Pitbull Lab Mix Personality

The American Pit Bull Terrier hails from the English Pit Bull Terrier. The latter was bred in the 19th century. It has a history of being used in physically punishing ways such as dog fighting.

Pitbull Lab Mix

In America this tenacious and strong dog was bred with larger canines. It had an early history as a farm guard dog who was also called upon to aid in hunting large game.

Today the American Pit Bull Terrier retains an alert, protective nature. It also comes with a reputation for being a naturally aggressive breed.

Data on bite statistics, clinic records, and experts’ opinions inform much of our understanding of canine aggression.

According to one source, in 2016 there were 22 Pitbull dog bite fatalities in the US. Accounting for 71% of all US dog bite related deaths. For the same year, Labradors and their mixes were responsible for 3 deaths.

A study done in 2000 reported that of the breeds of dogs involved in fatal human attacks in the United States between 1979 and 1998. Pitbull-type dogs and Rottweilers were involved in more than half of the deaths.

It is important to note that in many countries, including the United Kingdom, the Pitbull is a banned breed.

However, a lot of people believe that this loyal dog has been maligned. So what can you expect from a Pitbull cross in terms of temperament?

Pitbull Lab mix temperament

With a Pitbull and Lab mix, one hopes to attain the best characteristics from each breed’s markedly different personalities.

However, with a hybrid dog the outcome of breeding two purebreds may result in a lopsided effect. In which the offspring more closely favors one or the other breed in terms of temperament.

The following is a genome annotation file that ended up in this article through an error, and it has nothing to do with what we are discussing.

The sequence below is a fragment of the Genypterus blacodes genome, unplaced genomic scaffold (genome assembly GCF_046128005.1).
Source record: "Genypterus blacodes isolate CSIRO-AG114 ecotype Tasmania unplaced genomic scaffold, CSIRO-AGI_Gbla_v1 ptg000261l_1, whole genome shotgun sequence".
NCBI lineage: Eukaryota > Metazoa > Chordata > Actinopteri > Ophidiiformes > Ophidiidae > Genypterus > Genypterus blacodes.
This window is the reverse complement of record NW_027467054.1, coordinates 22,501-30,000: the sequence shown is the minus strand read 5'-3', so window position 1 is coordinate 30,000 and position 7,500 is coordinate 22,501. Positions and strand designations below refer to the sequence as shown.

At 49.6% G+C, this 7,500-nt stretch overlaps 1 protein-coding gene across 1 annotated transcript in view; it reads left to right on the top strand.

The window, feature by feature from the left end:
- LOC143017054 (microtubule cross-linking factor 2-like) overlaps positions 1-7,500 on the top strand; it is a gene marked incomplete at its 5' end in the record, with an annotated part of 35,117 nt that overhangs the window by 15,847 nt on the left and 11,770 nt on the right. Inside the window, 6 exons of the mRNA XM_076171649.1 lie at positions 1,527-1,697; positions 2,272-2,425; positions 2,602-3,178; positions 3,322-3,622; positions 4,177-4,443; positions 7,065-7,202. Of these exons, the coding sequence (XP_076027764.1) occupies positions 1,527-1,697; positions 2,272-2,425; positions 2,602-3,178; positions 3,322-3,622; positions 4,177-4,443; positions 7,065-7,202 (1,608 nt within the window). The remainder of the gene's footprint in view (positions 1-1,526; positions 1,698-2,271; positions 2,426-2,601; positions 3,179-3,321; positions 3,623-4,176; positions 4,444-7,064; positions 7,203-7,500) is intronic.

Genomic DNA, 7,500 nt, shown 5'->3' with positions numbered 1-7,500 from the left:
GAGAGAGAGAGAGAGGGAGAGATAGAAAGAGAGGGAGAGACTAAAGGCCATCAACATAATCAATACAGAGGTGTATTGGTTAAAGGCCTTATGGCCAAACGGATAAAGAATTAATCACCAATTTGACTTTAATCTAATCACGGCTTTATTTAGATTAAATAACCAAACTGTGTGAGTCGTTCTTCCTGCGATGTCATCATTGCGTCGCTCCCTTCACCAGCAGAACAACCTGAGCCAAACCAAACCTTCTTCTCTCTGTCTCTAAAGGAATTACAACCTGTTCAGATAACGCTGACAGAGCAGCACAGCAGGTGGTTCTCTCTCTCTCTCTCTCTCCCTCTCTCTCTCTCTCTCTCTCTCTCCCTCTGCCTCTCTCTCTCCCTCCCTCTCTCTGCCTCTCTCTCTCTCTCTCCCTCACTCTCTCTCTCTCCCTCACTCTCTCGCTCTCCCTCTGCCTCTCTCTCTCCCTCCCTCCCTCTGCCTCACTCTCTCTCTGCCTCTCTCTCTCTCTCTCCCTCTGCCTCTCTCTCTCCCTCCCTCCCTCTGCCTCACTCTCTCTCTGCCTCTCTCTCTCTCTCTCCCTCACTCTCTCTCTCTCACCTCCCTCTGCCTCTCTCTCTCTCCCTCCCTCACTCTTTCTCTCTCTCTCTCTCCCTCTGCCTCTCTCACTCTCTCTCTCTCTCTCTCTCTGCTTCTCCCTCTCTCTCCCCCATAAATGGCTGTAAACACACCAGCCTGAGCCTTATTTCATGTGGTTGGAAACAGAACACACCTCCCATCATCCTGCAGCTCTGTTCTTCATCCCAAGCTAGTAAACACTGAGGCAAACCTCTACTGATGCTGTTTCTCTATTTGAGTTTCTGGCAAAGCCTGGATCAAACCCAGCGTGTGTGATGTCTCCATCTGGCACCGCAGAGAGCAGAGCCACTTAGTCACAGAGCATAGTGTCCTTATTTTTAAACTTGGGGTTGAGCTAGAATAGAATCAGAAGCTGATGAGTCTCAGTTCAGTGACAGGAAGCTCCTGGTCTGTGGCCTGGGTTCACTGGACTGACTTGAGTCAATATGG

Since the characteristics of each parent will be seen to one degree or another in the Lab Pitbull mix. Let’s take a closer look at each breed, offering you the information you need to decide if a Labrabull is the right dog for you.

Guess which dog breed is the most-registered in the American Kennel Club? You guessed it, Labs!

A large chunk of their popularity is down to their friendly demeanor and loyal manner.


Labs have warm and friendly eyes and wide muzzles that can appear to be smiling back at you! Their tails are thick and round, and webbed feet mean they are great swimmers.

They require regular exercise to burn off a natural rambunctious streak, so a dip in warm ocean waters would be right up their alley!

Plenty of chew toys are needed to curb their penchant for excessive chewing and mouthing.

Male Labs average around 23 inches in height, and 65-80 pounds is the norm. Females on average are around 22 inches tall and typically range from 55-70 pounds. Their lifespan on average is 10-14 years.


The Pitbull does not match the Lab in the overly pushy and friendly department (few dogs do!). The mix can be described as having a reserved nature, especially with strangers, while still being capable of having a friendly presence.

The Pitbull largely has a reputation as an aggressive, fight-loving dog. As such it’s reputation is the polar opposite of the affable and congenial Lab.

Of course it should be noted that there are tons of Pitbull owners who would gladly attest to their dog’s family-friendly ways.

A Pitbull that is well socialized and bred from friendly parents could well end up being a lovely pet. But the statistics are understandably concerning to some.

American Pit Bull terriers enjoy an average lifespan of between 12 years to 15 years. Males typically weigh between 35 and 65 pounds with females falling into the 30 to 60 pounds range. Both genders can range anywhere from 15-19 inches in height.

Labrador Pitbull mix socialization